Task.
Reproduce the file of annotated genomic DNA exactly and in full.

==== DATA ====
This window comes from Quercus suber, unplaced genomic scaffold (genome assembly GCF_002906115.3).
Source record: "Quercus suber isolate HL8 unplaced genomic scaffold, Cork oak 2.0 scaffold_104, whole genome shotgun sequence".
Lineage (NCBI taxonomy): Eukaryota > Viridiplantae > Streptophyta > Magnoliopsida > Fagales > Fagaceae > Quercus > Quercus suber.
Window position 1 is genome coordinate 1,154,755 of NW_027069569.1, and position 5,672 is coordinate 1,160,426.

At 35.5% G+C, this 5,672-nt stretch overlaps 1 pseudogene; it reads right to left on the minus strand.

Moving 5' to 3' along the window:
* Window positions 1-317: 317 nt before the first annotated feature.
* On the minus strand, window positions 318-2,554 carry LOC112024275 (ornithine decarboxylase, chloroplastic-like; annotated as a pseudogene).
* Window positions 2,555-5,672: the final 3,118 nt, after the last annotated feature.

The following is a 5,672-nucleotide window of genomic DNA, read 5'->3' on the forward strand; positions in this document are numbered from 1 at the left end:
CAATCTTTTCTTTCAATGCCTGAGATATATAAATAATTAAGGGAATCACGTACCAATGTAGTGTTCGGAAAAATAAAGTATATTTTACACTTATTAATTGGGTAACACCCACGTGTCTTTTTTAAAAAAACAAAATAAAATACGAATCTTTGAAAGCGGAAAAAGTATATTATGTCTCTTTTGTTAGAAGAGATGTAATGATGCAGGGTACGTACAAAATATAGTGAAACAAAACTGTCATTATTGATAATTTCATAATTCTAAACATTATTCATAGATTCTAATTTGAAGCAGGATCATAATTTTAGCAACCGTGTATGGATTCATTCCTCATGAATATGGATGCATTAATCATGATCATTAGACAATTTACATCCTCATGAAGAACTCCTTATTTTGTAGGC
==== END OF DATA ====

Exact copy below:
This window comes from Quercus suber, unplaced genomic scaffold (genome assembly GCF_002906115.3).
Source record: "Quercus suber isolate HL8 unplaced genomic scaffold, Cork oak 2.0 scaffold_104, whole genome shotgun sequence".
Lineage (NCBI taxonomy): Eukaryota > Viridiplantae > Streptophyta > Magnoliopsida > Fagales > Fagaceae > Quercus > Quercus suber.
Window position 1 is genome coordinate 1,154,755 of NW_027069569.1, and position 5,672 is coordinate 1,160,426.

At 35.5% G+C, this 5,672-nt stretch overlaps 1 pseudogene; it reads right to left on the minus strand.

Moving 5' to 3' along the window:
* Window positions 1-317: 317 nt before the first annotated feature.
* On the minus strand, window positions 318-2,554 carry LOC112024275 (ornithine decarboxylase, chloroplastic-like; annotated as a pseudogene).
* Window positions 2,555-5,672: the final 3,118 nt, after the last annotated feature.

The following is a 5,672-nucleotide window of genomic DNA, read 5'->3' on the forward strand; positions in this document are numbered from 1 at the left end:
CAATCTTTTCTTTCAATGCCTGAGATATATAAATAATTAAGGGAATCACGTACCAATGTAGTGTTCGGAAAAATAAAGTATATTTTACACTTATTAATTGGGTAACACCCACGTGTCTTTTTTAAAAAAACAAAATAAAATACGAATCTTTGAAAGCGGAAAAAGTATATTATGTCTCTTTTGTTAGAAGAGATGTAATGATGCAGGGTACGTACAAAATATAGTGAAACAAAACTGTCATTATTGATAATTTCATAATTCTAAACATTATTCATAGATTCTAATTTGAAGCAGGATCATAATTTTAGCAACCGTGTATGGATTCATTCCTCATGAATATGGATGCATTAATCATGATCATTAGACAATTTACATCCTCATGAAGAACTCCTTATTTTGTAGGC